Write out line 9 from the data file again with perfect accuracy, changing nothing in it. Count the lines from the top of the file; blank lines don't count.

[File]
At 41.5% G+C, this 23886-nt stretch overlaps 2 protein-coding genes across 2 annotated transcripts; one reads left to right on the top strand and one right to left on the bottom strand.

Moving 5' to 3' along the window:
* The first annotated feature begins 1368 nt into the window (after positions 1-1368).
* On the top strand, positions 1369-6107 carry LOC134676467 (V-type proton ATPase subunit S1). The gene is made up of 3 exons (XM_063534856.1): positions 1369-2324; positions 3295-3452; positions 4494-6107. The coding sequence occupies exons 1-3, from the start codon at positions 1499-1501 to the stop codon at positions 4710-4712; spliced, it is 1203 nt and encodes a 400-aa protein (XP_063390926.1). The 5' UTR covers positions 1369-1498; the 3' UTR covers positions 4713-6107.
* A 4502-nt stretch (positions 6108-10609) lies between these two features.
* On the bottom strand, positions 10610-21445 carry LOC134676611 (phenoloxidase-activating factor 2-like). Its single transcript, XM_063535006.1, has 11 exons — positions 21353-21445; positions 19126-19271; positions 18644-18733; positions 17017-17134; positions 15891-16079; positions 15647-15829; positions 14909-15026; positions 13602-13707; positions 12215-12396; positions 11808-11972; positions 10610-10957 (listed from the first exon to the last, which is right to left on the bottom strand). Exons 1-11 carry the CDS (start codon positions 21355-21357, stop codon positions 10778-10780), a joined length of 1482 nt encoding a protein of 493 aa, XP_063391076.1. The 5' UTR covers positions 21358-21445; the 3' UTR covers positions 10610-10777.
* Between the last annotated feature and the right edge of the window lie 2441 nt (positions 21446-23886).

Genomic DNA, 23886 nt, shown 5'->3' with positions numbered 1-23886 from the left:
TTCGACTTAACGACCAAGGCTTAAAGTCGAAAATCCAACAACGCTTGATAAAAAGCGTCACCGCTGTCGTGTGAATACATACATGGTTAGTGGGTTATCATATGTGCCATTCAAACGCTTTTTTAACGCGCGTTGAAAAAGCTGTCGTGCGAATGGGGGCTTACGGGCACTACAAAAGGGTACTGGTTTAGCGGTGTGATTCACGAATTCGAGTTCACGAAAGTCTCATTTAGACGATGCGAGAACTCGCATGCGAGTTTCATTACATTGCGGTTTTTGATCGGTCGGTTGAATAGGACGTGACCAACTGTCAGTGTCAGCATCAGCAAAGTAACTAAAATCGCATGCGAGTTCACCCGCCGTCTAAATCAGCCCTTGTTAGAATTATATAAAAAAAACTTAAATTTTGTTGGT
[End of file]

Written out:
TTCGACTTAACGACCAAGGCTTAAAGTCGAAAATCCAACAACGCTTGATAAAAAGCGTCACCGCTGTCGTGTGAATACATACATGGTTAGTGGGTTATCATATGTGCCATTCAAACGCTTTTTTAACGCGCGTTGAAAAAGCTGTCGTGCGAATGGGGGCTTACGGGCACTACAAAAGGGTACTGGTTTAGCGGTGTGATTCACGAATTCGAGTTCACGAAAGTCTCATTTAGACGATGCGAGAACTCGCATGCGAGTTTCATTACATTGCGGTTTTTGATCGGTCGGTTGAATAGGACGTGACCAACTGTCAGTGTCAGCATCAGCAAAGTAACTAAAATCGCATGCGAGTTCACCCGCCGTCTAAATCAGCCCTTGTTAGAATTATATAAAAAAAACTTAAATTTTGTTGGT